When British drug giant GlaxoSmithKline PLC (“GSK”) announced last month that it was implementing a new global marketing strategy to transform the way it sells and markets drugs to both doctors and patients, many commentators were quick to announce that a fundamental shift in the pharmaceutical business was underway. While GSK’s announcement was significant in terms of precedence and scope, it is unclear at best whether other pharmaceutical companies will follow suit. [Read more...]
Charges of off-label marketing and kickback payments to physicians and long-term care pharmacy provider Omnicare are behind a $2.2 billion settlement agreement between Johnson & Johnson (“J&J”) and the U.S. Department of Justice (DOJ), in which the global health care giant finally resolves criminal and civil liability involving Risperdal and two other prescription drugs. The eye-popping figure makes this the third largest health care fraud settlement in U.S. history. [Read more...]
Allegations of misconduct continue to plague Big Pharma companies in China. Charges of bribery, corruption, off-label promotion, and inflated pricing now extend beyond GlaxoSmithKline (GSK) to Novartis, Eli Lilly, and Sanofi. While these companies react to coming under Chinese scrutiny — with Johnson & Johnson (J&J) reportedly taking “proactive” steps to strengthen its China unit – the Company that started it all (GSK) braces for major fines. [Read more...]
A well-known plaintiff’s law firm with a stable of union pension fund clients has used the Racketeering Influenced and Corrupt Organizations Act (“RICO”), which was originally enacted in 1970 to combat organized crime, to file a class action lawsuit against Abbott Laboratories for the off-label promotions of Depakote. Unless Abbott and similarly situated big pharma companies intend to fork over hundreds of millions (if not billions) of more dollars to plaintiff’s lawyers, they need to fight such suits tooth and nail. [Read more...]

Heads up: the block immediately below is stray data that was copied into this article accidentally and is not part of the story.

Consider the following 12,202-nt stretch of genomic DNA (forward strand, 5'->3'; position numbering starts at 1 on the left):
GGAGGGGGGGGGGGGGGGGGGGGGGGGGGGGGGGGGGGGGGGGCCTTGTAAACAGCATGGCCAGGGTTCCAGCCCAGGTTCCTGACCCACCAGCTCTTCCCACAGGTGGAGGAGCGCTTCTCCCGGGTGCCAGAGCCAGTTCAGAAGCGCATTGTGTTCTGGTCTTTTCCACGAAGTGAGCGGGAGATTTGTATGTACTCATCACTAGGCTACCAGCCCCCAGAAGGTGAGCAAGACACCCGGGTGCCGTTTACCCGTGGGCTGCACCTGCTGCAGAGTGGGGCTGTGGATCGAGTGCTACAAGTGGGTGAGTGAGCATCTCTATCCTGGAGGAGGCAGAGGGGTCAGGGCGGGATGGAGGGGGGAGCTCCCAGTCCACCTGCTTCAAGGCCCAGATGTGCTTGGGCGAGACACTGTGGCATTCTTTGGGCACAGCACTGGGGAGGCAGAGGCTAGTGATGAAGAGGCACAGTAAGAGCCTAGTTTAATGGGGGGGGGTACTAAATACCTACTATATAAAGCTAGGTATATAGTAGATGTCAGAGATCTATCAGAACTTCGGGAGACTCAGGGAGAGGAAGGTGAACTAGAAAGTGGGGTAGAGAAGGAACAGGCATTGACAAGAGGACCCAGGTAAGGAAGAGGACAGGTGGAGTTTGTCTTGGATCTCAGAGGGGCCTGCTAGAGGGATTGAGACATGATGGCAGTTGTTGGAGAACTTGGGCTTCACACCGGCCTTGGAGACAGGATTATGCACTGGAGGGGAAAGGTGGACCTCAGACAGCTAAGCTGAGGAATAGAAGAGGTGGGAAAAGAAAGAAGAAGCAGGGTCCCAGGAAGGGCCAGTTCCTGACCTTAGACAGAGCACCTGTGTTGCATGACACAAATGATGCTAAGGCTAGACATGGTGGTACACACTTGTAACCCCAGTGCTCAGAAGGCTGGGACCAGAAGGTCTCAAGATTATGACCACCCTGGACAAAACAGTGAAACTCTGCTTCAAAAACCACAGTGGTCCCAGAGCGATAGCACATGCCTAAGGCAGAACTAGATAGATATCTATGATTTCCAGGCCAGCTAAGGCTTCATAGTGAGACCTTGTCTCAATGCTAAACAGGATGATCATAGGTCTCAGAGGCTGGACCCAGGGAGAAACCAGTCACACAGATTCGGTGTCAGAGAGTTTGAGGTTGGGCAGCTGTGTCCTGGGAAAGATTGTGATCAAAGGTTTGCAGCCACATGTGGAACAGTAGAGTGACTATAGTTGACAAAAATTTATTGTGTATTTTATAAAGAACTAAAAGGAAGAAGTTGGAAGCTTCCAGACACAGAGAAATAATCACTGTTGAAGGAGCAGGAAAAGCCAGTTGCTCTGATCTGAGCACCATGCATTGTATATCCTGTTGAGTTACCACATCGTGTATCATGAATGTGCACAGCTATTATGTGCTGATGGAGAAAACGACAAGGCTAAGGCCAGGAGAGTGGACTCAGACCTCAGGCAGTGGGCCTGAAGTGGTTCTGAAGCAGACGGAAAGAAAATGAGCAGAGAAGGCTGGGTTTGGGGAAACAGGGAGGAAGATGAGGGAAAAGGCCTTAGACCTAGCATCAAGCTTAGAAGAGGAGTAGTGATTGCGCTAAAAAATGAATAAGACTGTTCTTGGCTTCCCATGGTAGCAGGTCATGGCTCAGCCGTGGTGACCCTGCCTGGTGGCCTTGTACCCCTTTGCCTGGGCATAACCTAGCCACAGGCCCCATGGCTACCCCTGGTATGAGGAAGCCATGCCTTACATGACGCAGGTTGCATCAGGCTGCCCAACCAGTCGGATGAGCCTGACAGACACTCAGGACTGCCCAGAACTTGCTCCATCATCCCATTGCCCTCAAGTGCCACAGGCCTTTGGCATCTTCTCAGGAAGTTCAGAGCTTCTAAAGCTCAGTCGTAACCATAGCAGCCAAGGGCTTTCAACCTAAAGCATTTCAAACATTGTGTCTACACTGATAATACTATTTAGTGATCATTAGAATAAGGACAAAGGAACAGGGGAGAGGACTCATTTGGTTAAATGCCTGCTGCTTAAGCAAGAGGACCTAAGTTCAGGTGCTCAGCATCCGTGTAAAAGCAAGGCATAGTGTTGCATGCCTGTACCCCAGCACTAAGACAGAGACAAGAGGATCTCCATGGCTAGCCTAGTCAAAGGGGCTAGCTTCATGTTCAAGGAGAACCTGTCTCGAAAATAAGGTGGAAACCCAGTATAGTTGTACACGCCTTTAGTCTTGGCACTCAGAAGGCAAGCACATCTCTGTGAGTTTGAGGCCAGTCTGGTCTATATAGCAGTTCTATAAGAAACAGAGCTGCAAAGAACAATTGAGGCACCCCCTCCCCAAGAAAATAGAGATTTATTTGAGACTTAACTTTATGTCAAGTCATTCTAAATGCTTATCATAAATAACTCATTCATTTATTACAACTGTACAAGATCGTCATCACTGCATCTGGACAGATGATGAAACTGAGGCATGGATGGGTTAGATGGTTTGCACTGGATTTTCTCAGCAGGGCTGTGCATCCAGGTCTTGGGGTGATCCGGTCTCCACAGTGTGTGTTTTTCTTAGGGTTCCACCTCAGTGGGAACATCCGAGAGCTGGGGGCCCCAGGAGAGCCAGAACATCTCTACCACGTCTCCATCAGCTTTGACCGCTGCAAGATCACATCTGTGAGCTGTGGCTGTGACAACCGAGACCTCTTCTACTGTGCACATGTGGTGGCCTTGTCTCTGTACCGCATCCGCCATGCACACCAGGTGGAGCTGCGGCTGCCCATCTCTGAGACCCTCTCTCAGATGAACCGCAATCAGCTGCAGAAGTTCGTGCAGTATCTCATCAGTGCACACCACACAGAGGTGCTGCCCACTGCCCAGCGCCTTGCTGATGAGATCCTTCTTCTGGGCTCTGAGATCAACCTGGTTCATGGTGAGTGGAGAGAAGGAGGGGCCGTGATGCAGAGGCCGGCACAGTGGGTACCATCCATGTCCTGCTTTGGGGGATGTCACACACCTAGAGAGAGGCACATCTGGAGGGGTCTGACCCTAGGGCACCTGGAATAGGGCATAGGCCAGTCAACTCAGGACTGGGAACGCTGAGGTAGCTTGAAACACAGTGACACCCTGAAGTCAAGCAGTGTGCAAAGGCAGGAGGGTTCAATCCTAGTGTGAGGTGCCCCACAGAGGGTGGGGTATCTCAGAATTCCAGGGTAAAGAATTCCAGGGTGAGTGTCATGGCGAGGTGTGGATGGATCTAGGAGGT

In what will likely be another adverse legal decision for Boston Scientific Corporation’s Neuromodulation subsidiary (“BSNC”) in its ongoing battle with two former billing services employees-turned whistleblowers, the medical device manufacturer’s latest attempt to derail a qui tam suit involves charges that the whistleblowers stole BSNC trade secrets, thus violating the terms of their employment agreements. Although there might one day be a case that truly tests the limits on how far an employee can go in taking her employer’s proprietary data to win the qui tam lottery, the current suit involving BSNC is probably not that case. [Read more...]
Yesterday we described the burgeoning bribery allegations against GSK’s China operations in a post titled “Enemy at the Gates: Bribery Charges in China Getting Worse for GSK.” Apparently, GSK’s China woes are getting worse by the day. A Reuters article reports that the Chinese government has secured “confessions” from several GSK “executives” to bribery and tax violations. (Click http://www.reuters.com/article/2013/07/11/gsk-china-idUSL4N0FH21620130711 to read the Reuters story).
Allegations reported recently in the Wall Street Journal disclose that GSK Chinese staffers developed a plan, dubbed the “Vasily” program after famed World War II Russian sniper, Vasily Zaytsev, that targeted 48 doctors for payments and gifts in exchange for writing GSK drug prescriptions. Pharmarisc will be following this story and will report any significant developments in the case.